Rett syndrome (RTT) is an X-linked, dominant neurodevelopmental disorder caused by mutations in MECP2, encoding the methyl-CpG-binding protein 2 (MeCP2). A major paradox in the pathogenesis of RTT is how mutations in ubiquitously transcribed MECP2 result in a phenotype specific to the central nervous system (CNS) during postnatal development. To address this question, we have used a novel approach for quantitating the level and distribution of wild-type and mutant MeCP2 in situ by immunofluorescence and laser scanning cytometry. Surprisingly, cellular heterogeneity in MeCP2 expression level was observed in normal brain with a subpopulation of cells exhibiting high expression (MeCP2hi) and the remainder exhibiting low expression (MeCP2lo). MeCP2 expression was significantly higher in CNS compared with non-CNS tissues of human and mouse by automated quantitation of MeCP2 on multiple tissue arrays. Quantitative localization of MeCP2 expression phenotypes in normal human brain showed a mosaic, but distinct, distribution pattern, with MeCP2hi neurons highest in layer IV of the cerebrum and MeCP2lo neurons highest in the granular layer of the cerebellum. In female RTT brains, MECP2 mutant-expressing cells were identified as cells negative for the MeCP2 C-terminal epitope. MECP2 mutant-expressing cells were randomly localized in Rett cerebrum and cerebellum and showed normal MeCP2 expression with N-terminal-specific anti-MeCP2. These results demonstrate a CNS-specific cellular phenotype of MeCP2 high expression and suggest that MECP2 mutations in RTT are only manifested in MeCP2hi cells. In addition, our results demonstrate the power of laser scanning cytometry in examining complex cellular phenotypes in disease pathogenesis.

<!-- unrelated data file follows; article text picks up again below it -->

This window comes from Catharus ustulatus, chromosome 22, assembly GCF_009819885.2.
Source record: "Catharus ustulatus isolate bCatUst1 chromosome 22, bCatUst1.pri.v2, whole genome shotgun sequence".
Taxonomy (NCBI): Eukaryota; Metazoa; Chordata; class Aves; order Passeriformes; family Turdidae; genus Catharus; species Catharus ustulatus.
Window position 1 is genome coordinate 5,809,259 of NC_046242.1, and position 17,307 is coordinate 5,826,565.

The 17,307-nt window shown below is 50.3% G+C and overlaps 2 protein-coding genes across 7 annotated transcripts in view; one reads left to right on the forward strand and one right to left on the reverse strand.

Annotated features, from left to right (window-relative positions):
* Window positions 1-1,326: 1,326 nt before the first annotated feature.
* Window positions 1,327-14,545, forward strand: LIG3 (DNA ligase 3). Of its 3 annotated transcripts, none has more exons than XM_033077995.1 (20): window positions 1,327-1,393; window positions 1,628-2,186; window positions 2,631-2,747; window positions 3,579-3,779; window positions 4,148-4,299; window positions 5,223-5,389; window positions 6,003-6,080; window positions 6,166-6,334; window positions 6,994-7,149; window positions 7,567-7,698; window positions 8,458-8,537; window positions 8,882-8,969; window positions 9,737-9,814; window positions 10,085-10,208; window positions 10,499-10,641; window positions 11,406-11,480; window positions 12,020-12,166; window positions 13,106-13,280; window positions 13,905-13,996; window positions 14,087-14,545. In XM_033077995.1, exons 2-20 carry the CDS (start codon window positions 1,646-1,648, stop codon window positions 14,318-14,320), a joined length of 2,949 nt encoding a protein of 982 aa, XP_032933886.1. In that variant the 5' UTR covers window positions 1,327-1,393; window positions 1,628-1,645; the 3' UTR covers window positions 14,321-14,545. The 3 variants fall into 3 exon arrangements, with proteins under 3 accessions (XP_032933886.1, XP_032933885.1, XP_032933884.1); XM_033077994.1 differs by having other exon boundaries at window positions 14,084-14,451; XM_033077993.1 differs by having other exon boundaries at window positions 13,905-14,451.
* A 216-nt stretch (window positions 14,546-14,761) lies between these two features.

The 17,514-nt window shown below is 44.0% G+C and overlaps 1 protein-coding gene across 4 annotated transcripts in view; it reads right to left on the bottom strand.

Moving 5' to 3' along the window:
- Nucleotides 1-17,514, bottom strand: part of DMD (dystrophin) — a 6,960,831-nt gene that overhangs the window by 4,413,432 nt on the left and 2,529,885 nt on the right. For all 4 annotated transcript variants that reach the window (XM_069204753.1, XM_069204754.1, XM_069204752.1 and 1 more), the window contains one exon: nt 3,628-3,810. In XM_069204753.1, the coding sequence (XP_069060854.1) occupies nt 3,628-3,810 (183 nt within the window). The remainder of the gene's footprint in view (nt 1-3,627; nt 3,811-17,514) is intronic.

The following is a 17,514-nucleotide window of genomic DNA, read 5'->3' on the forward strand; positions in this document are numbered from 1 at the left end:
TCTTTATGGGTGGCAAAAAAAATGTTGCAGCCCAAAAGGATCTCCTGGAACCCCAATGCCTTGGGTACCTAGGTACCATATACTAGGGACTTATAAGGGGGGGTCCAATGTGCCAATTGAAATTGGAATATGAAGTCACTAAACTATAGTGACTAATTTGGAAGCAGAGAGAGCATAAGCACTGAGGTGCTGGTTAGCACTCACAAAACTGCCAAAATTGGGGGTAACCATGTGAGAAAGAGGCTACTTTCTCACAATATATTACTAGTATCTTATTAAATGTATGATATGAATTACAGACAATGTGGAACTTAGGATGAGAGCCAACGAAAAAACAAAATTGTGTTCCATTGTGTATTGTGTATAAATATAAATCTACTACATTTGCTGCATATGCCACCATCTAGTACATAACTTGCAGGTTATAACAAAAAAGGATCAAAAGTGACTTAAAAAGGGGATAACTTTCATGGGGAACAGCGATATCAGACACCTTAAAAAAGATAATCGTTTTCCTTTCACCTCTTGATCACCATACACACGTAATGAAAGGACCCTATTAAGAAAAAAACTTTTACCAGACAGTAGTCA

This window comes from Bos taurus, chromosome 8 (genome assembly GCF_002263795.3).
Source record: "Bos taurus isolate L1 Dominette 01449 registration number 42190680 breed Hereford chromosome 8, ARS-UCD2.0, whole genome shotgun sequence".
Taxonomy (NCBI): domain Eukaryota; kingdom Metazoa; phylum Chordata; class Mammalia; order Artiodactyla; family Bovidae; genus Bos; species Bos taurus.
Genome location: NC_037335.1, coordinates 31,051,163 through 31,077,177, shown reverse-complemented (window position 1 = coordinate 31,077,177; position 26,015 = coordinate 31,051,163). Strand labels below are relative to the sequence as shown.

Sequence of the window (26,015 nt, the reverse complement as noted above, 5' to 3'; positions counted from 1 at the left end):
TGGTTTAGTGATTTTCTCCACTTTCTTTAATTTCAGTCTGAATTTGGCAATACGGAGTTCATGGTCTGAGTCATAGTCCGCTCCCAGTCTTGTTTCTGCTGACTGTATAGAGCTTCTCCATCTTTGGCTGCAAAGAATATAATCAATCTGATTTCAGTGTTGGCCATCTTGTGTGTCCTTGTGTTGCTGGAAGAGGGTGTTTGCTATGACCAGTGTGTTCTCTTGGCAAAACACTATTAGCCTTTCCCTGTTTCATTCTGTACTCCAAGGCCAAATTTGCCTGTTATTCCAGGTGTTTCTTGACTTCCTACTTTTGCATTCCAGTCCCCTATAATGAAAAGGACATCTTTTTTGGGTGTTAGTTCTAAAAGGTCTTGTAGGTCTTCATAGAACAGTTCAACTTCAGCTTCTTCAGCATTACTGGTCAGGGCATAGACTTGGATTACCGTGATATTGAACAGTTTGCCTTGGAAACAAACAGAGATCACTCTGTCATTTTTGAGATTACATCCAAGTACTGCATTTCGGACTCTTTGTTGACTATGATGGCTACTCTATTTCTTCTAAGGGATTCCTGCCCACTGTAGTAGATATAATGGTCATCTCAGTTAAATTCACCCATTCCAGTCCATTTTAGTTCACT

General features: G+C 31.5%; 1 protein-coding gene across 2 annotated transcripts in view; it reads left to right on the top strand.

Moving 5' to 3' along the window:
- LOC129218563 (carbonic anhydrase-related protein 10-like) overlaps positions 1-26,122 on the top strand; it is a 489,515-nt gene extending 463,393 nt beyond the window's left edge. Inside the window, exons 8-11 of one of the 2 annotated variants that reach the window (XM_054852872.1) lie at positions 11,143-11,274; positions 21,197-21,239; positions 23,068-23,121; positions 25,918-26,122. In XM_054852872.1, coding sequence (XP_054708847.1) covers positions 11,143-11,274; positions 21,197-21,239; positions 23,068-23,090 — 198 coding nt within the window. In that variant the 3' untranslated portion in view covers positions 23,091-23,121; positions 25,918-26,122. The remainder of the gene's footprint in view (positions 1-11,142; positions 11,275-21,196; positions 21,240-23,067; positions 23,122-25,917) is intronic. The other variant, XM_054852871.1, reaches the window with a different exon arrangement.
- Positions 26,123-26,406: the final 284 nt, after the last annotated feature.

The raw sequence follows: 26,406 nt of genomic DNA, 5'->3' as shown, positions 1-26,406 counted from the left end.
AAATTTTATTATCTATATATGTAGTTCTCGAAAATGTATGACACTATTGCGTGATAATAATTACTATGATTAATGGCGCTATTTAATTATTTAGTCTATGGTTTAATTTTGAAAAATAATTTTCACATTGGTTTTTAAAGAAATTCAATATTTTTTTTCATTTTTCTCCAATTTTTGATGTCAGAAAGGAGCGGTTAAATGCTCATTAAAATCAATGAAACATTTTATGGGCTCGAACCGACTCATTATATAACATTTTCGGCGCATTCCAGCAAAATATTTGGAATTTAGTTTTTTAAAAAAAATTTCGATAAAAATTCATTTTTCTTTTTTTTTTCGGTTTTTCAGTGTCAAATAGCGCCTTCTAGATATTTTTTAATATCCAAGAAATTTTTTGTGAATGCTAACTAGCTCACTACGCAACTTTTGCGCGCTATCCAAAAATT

|Original language||English (US)|
|Number of pages||12|
|Journal||Human Molecular Genetics|
|State||Published - Aug 15 2001|
ASJC Scopus subject areas